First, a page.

PROGRESS REPORT, November 2000, Year One
The Department of Speech & Hearing Sciences (SPHSC) has just completed a very
productive first year of its Tools for Transformation (TfT) Project. The
"Tele-Collaboration Project" is designed to enhance teaching and research
through collaborative interactions with our greater clinical and research
communities. The focus of Year 1 has been on establishing "asynchronous"
interactions via the Internet/Web, while setting the stage for the
"synchronous" (e.g. real-time) collaborations for Year 2. During this
first full year, there have been numerous accomplishments in both the asynchronous
and synchronous projects, as discussed in detail below.
Infrastructure Modifications: The TfT project has upgraded the
communications wiring in many rooms within the Speech & Hearing Clinic to meet
current C & C standards for high-speed, broad bandwidth connectivity as required
for our goals. These improvements (upgrading conduits, cabling and communications
switches) were made to clinic rooms, classrooms and laboratories that are crucial to
the specific Tele-Collaboration projects. Unfortunately, the process of upgrading
these spaces clarified the structural obstacles in Eagleson Hall that make upgrading
the entire Speech & Hearing Sciences Department prohibitively expensive.
Digital Archive: TfT faculty and staff have entered into a
collaborative relationship with UW’s Center for Information Systems Optimization
(CISO), headed by Dr. Greg Zick. We will be piloting an innovative application of
their photo archiving software, "Content", for a video archive for research and
education. The SPHSC faculty will be utilizing this archive initially for
asynchronous purposes, which include the following: 1) experiential learning by
students of Speech & Hearing Sciences, 2) web-based educational outreach for
pre-service and in-service education beyond the university, 3) storage of
community-based data collection for later analysis or research training purposes.
The video archive will also be utilized for some synchronous activities, including:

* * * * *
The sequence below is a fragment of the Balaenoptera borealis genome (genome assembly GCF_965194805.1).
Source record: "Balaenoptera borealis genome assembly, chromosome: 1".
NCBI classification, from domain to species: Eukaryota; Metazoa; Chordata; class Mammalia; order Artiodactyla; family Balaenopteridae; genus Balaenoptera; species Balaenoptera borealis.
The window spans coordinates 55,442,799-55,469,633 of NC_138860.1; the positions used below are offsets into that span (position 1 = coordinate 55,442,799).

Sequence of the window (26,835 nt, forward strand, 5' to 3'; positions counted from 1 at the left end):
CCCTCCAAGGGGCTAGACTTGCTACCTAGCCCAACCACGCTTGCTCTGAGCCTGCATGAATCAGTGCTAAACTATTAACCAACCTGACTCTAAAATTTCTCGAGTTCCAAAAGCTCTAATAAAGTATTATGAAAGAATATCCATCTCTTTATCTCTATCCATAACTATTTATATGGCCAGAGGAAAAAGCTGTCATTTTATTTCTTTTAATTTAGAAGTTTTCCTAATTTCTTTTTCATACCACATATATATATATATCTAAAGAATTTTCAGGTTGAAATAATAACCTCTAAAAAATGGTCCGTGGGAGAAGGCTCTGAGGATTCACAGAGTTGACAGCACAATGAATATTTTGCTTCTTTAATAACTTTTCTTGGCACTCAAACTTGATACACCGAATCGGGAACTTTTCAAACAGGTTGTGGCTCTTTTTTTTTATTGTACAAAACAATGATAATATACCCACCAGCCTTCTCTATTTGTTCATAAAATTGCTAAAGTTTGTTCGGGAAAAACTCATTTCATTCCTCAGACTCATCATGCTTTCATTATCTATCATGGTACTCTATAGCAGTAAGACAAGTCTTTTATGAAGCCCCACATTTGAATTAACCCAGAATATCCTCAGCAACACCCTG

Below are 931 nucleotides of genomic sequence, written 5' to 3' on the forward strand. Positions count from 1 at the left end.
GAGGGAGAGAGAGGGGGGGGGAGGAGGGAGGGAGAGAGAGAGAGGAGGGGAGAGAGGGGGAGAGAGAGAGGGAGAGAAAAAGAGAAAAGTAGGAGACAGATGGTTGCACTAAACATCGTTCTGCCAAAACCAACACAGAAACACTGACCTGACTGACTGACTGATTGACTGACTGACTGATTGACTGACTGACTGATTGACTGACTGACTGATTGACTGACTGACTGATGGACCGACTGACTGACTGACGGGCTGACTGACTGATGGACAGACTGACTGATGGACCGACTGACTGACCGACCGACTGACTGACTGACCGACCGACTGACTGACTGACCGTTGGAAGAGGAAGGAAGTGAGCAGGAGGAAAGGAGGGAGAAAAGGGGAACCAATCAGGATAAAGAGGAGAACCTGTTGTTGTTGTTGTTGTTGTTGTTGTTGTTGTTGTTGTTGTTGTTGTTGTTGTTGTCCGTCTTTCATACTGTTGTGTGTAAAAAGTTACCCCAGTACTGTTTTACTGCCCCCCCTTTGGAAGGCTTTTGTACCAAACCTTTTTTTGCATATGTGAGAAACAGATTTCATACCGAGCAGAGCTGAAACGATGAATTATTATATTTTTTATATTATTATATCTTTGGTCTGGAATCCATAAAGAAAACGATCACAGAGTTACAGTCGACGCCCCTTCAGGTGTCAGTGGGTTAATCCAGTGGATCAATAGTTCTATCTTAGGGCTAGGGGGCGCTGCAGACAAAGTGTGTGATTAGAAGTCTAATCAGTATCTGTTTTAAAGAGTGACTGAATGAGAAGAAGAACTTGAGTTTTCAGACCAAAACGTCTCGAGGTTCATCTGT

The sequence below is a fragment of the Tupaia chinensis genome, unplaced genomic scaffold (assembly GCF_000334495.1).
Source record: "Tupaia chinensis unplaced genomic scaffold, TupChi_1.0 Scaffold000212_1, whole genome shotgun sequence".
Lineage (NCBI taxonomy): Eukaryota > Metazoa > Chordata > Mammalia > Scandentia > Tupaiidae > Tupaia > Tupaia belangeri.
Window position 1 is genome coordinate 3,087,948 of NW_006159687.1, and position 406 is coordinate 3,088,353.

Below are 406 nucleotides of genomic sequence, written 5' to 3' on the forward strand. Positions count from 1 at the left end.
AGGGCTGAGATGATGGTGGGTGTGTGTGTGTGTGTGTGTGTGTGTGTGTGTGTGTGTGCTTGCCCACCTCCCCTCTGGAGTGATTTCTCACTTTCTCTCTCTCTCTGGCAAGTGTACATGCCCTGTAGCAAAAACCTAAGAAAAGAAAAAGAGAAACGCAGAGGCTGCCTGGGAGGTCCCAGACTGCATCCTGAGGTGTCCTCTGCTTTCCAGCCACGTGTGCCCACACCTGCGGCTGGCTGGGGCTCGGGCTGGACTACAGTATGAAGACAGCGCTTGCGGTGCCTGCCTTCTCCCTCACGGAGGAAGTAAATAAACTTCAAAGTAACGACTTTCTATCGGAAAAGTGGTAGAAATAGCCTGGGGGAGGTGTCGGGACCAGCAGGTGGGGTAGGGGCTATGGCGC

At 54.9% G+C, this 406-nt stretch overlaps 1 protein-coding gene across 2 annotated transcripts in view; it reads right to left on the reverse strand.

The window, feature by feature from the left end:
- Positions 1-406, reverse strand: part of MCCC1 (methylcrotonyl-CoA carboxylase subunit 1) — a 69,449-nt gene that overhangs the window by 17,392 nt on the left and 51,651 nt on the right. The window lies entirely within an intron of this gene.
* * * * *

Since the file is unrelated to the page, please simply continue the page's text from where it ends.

1) during streaming media presentations for the public or students outside of the
University, and 2) during real-time collaboration with research colleagues,
regionally and nation-wide.
- Video Production Studio: The SPHSC Department has negotiated an exchange
with the Social Work Department to obtain SW Room 40, a video production studio.
The development and use of this facility will be emphasized in Year 2 of this grant
as we enter into synchronous collaboration activities.
The following two video accomplishments are particularly important for the
asynchronous collaboration portion of the project:
- Clinic Recording Stations: Upon completion of the infrastructure
upgrades, we have begun to outfit clusters of therapy rooms in the Speech &
Hearing Clinic for video recording. The equipment that is being acquired will
permit digital video for editing and storage on "Content" as well as for
real-time observation from specific workstations within the department.
- Video Editing Workstations: We have acquired one workstation for
collecting, editing and uploading video to the "Content" archive discussed
above. We are in the process of ordering additional workstations for use within the
Web-based Educational and Research Modules: The
"Tele-collaboration Project" is developing four websites at the
University. The primary website (http://depts.washington.edu/tcollab/
) gives an overview of the project’s presence on the web. From this site, visitors
can also access two of the 4 sites described below.
- Augmentative Communication: Dr. Dowden has focused initial efforts on an
educational website on the topic of Augmentative and Alternative Communication.
The prototype version of the website can be viewed at: http://depts.washington.edu/augcomm
This site has two educational modules, "Customizing Vocabulary &
Symbols" and "Acquiring Equipment," the latter having been created in
collaboration with colleagues in the community. Both asynchronous teaching modules
have already been utilized as supplementary teaching material in one on-campus
course, SPHSC 454, and one course off-campus at Western Washington University.
Both modules have been critiqued by experts in the greater clinical community and
have received very positive reviews. The official debut for this site will be this
- Adult Neurogenics: Dr. Margaret Rogers and Ms. Nancy Alarcon have
concentrated their web innovation on an asynchronous clinical and research tool,
"Communication Notebook Builder," which is part of a broader site on
"Supported Communication." The Notebook Builder tool is a highly
interactive web resource designed to meet three purposes: 1) an educational
resource on supporting the communication of adults with acute and severe
communication impairments, 2) an on-line tool for clinicians, families and other
caregivers to develop custom communication notebooks for these individuals, and 3) a
method of data collection regarding the development and use of these communication
strategies. The development of this website went to bid and UW’s Health Sciences
Center for Educational Resources (HSCER) was selected as the development team.
This project is nearing the initial prototype stage and will be presented at the
annual convention for the American Speech, Language & Hearing Association in
November. During Year 2, this prototype will be completed and it will be posted on
the Internet/Web along with one or more corresponding educational modules. At this
time, there is currently a home page for this site accessible at: